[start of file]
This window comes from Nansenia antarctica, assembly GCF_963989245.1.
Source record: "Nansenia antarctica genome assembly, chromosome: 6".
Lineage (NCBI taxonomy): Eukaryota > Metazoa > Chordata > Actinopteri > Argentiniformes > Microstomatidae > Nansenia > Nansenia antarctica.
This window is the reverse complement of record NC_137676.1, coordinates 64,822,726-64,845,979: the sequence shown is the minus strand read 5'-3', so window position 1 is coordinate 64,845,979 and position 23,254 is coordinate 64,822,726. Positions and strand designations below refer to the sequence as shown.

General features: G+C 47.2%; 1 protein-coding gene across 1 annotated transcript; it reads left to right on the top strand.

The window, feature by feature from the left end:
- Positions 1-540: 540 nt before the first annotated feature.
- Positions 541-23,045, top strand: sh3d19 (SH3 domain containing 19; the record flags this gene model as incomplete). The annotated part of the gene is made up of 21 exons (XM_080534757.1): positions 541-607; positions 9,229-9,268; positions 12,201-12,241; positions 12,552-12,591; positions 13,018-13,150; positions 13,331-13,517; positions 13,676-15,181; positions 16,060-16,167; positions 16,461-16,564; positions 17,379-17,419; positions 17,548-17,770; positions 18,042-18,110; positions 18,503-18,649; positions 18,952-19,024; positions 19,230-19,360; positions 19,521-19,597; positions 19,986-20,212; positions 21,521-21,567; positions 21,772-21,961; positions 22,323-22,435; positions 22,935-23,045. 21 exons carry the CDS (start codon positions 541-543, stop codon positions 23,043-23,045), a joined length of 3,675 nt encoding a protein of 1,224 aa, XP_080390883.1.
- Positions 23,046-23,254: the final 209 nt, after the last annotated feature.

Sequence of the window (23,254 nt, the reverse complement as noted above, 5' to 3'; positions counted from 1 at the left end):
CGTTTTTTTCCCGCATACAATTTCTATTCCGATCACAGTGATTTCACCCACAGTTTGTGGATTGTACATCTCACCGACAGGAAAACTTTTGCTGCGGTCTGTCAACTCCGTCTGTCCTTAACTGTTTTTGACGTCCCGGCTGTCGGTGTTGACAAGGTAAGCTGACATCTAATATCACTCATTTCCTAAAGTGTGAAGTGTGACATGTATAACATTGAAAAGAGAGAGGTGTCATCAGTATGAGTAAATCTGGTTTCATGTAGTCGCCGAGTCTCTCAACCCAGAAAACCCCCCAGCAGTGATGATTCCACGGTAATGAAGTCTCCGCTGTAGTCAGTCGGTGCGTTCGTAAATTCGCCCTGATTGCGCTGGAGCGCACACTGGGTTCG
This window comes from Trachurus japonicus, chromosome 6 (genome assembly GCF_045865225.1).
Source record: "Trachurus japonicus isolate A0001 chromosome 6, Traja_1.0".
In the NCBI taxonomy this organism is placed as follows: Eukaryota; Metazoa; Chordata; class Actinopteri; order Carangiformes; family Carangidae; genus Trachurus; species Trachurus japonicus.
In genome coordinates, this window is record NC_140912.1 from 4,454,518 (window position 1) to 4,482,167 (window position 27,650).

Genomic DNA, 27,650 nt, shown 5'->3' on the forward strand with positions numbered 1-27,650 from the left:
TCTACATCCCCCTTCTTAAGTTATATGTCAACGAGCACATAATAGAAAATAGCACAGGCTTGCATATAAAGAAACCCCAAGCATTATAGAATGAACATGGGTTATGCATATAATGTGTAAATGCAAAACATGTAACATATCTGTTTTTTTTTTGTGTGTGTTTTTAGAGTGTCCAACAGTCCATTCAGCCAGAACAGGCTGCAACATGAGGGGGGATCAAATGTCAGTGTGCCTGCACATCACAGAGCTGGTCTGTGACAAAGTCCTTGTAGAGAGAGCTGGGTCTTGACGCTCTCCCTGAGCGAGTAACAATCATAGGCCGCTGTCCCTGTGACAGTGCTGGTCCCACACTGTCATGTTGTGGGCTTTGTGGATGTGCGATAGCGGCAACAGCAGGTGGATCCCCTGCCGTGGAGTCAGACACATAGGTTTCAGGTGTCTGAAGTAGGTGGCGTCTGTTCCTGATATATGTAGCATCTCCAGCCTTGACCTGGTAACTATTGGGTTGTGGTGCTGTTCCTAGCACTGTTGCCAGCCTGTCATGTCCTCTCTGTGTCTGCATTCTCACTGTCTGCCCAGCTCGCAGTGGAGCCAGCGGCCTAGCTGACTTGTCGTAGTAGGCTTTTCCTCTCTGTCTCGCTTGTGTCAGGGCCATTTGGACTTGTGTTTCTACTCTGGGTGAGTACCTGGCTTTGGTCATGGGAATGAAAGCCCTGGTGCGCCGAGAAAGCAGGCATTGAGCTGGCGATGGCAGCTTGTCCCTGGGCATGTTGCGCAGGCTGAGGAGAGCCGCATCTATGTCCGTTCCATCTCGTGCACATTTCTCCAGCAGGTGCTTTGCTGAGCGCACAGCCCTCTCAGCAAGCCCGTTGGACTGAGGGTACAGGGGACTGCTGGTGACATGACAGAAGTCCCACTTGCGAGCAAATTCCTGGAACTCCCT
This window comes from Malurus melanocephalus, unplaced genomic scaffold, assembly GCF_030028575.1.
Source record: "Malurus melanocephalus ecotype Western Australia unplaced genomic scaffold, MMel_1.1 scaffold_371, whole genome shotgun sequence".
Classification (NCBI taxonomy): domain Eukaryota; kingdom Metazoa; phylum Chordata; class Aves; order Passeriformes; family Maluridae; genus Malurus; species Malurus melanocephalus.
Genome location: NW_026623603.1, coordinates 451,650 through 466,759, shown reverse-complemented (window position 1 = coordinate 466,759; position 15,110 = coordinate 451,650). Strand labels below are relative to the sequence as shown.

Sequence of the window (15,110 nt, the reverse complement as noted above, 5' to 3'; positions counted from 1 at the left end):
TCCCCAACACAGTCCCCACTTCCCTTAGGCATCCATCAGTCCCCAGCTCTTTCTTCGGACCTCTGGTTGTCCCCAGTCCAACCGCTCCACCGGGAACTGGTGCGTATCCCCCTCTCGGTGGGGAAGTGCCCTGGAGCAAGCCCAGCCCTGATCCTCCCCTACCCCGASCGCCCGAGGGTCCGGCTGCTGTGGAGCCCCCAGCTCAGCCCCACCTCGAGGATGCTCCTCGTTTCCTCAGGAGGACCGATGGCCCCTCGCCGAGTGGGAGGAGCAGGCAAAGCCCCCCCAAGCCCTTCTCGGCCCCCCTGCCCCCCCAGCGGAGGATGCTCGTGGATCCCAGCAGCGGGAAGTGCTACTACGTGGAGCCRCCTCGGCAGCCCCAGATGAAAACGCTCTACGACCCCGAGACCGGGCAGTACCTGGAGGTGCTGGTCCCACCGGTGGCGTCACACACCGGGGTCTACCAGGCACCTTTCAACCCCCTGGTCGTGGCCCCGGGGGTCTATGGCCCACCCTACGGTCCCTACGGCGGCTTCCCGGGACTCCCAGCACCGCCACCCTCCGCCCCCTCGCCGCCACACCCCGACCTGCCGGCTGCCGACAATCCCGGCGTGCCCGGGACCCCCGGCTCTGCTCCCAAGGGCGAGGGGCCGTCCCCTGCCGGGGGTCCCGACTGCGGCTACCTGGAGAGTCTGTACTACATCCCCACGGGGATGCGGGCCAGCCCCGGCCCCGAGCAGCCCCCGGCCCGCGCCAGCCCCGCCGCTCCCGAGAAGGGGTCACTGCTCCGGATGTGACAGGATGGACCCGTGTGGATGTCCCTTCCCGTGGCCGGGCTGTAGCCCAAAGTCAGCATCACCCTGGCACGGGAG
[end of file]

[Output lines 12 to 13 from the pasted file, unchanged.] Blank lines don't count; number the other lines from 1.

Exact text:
This window comes from Trachurus japonicus, chromosome 6 (genome assembly GCF_045865225.1).
Source record: "Trachurus japonicus isolate A0001 chromosome 6, Traja_1.0".